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It’s time to taste poitín: Ireland’s mythologized, now legalized, moonshine

Poitin cocktail and distillers in Ireland
Banned for centuries, now celebrated, it's time to try an Irish quaff that isn't whiskey or Guinness.

For over 1,000 years, Ireland’s verdant hills and misty moors have held a secret — and no, we aren’t talking about leprechauns. We are talking about a spirit that is more entwined with the Irish identity than all the whiskey and Guinness combined.

For three centuries, poitín (pronounced pot-cheen), Érie’s rare mountain dew, was illegal, but nevertheless remained part of the fabric of the nation’s social life. Now legal since 1997 (with regulated alcohol content), the Irish moonshine has had time to come into its own. Craft distillers and bars are dispelling the notion that poitín is dangerous or blinding, while highlighting flavors and textures that draw from the lush, fertile landscapes of the Emerald Isle.

Bars like 1661 are putting a new spin on the spirit with cocktails like the Belfast Coffee.” Al Higgins
Bars like 1661 are putting a new spin on the spirit with cocktails like the Belfast Coffee.” Al Higgins

“A bottle of whiskey is for the everyday, but for the big moments in life, there’s nothing like a drop of poitín,” quips Dave Mulligan, founder of Bán Poitín and owner of Dublin’s Bar 1661, an award-winning cocktail bar opened to showcase the spirit. “My father gifted me some illegal poitín when I opened my first bar in London, and for me, it elevated the importance of what it had traditionally been in Irish culture: currency and the heart of celebration at the big events like weddings, wakes, funerals, and fairs.”

His bar, named 1661 for the year the English crown outlawed the spirit, is a temple to the craft of poitín-forward cocktails. The menu features a who’s-who of the top producers from across Ireland (north and south), each showcasing the flavors and history of the county it comes from. The spirit can be made from barley, wheat, potatoes or even something wilder. The de facto first order at the bar (outselling even Guinness) is the “Belfast Coffee” (about $10): It’s a take on an Irish coffee that swaps the whiskey for poitín and the hot coffee for cold brew before being layered with Irish cream and nutmeg.

Northern Ireland’s Killowen Distillery is blending green and malted barley poitín in oak (like whiskey). Killowen Distillery
Northern Ireland’s Killowen Distillery is blending green and malted barley poitín in oak (like whiskey). Killowen Distillery

While 1661 is a must-visit for the culinarily curious, or the rambling traveler, there is an abundance of delicious poitín to discover all over the island.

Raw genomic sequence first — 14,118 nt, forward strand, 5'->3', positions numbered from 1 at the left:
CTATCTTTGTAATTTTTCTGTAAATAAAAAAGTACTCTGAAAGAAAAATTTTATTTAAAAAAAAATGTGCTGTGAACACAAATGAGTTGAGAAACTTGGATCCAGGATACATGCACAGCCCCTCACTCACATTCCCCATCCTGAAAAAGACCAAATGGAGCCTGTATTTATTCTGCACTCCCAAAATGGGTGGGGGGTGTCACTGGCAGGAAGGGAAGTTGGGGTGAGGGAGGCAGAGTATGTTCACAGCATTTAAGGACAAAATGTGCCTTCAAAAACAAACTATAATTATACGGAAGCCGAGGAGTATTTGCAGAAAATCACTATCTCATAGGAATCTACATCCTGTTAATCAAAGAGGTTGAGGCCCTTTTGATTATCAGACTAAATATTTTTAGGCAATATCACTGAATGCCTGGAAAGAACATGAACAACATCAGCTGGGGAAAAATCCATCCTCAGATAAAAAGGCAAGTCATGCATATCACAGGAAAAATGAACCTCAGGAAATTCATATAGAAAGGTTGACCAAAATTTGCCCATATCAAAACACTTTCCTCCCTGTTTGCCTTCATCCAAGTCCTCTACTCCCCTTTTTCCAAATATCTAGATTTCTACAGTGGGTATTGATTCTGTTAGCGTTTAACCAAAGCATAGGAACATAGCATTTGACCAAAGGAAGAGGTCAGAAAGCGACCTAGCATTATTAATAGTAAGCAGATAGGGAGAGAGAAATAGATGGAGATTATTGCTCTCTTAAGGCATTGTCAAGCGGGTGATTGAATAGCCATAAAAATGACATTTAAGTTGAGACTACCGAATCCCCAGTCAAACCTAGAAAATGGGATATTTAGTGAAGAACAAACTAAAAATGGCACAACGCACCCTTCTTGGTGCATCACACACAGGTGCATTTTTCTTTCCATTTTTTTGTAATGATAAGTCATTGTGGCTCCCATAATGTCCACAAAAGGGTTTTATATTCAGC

In the far north in Donegal, you’ll find Mulroy Bay, a tiny operation working out of Baoilleach Distillery making experimental poitíns over a live fire still. The original poitín, which is made 200 bottles at a time, is fresh, fruity and has a wild umami character that plays well with strong flavors.

In Northern Ireland’s County Down, Killowen Distillery is resting their blended green and malted barley poitín in oak (like whiskey). To the west in Galway, you’ll find sixth-generation distillers Pádraic and Jimín Ó Griallais, who hold the distinction of being the first legal distillers in the family, making 100% malted barley poitín that features a local Connemara botanical called “bogbean.” The distillery also lays down whiskeys and makes an Irish cream “potent like our grandma made.”

Mad March Hare is a cocktail friendly expression of the spirit. (C) THE BARTENDER PROJECT
Mad March Hare is a cocktail friendly expression of the spirit. (C) THE BARTENDER PROJECT

Down south in Cork, Cask is another can’t-miss cocktail program setting the bar for the rest of the country. While their menu isn’t as poitín-forward as 1661, they have an admirable dedication to using Irish ingredients. Take their hot winter concoction, the Bundle Up, which features Mad March Hare poitín, rhum, an Irish Buí (a botanical liqueur) and Irish apples.

While the Buí and the Irish apples are hard to come by in the US, you can get a taste of Éire at home by ordering Mad March Hare directly.

“We believe that poitín is to Irish whiskey as mezcal is to tequila; there’s the depth of flavor below the surface,” says John Ralph, the man behind the award-winning Mad March poitín,

With so much good poitín, it shouldn’t be hard to raise a glass for a toast to the Irish soul on your next visit. Sláinte!